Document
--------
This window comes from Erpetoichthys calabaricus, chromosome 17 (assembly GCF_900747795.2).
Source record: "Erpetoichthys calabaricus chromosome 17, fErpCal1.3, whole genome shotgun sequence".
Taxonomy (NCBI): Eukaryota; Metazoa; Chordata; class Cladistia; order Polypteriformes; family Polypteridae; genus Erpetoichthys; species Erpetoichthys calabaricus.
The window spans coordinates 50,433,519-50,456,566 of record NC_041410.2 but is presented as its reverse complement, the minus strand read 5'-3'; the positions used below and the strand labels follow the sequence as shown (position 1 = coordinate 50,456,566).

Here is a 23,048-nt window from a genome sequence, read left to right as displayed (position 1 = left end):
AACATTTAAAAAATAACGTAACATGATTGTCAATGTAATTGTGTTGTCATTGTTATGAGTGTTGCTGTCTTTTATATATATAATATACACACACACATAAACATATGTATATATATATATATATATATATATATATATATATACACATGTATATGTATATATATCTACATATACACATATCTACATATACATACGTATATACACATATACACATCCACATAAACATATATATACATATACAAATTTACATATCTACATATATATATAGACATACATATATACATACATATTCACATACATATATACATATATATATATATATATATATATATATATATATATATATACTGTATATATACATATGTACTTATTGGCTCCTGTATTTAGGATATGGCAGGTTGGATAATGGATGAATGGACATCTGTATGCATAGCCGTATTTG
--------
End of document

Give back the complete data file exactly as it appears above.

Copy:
This window comes from Erpetoichthys calabaricus, chromosome 17 (assembly GCF_900747795.2).
Source record: "Erpetoichthys calabaricus chromosome 17, fErpCal1.3, whole genome shotgun sequence".
Taxonomy (NCBI): Eukaryota; Metazoa; Chordata; class Cladistia; order Polypteriformes; family Polypteridae; genus Erpetoichthys; species Erpetoichthys calabaricus.
The window spans coordinates 50,433,519-50,456,566 of record NC_041410.2 but is presented as its reverse complement, the minus strand read 5'-3'; the positions used below and the strand labels follow the sequence as shown (position 1 = coordinate 50,456,566).

Here is a 23,048-nt window from a genome sequence, read left to right as displayed (position 1 = left end):
AACATTTAAAAAATAACGTAACATGATTGTCAATGTAATTGTGTTGTCATTGTTATGAGTGTTGCTGTCTTTTATATATATAATATACACACACACATAAACATATGTATATATATATATATATATATATATATATATATATACACATGTATATGTATATATATCTACATATACACATATCTACATATACATACGTATATACACATATACACATCCACATAAACATATATATACATATACAAATTTACATATCTACATATATATATAGACATACATATATACATACATATTCACATACATATATACATATATATATATATATATATATATATATATATATATATATACTGTATATATACATATGTACTTATTGGCTCCTGTATTTAGGATATGGCAGGTTGGATAATGGATGAATGGACATCTGTATGCATAGCCGTATTTG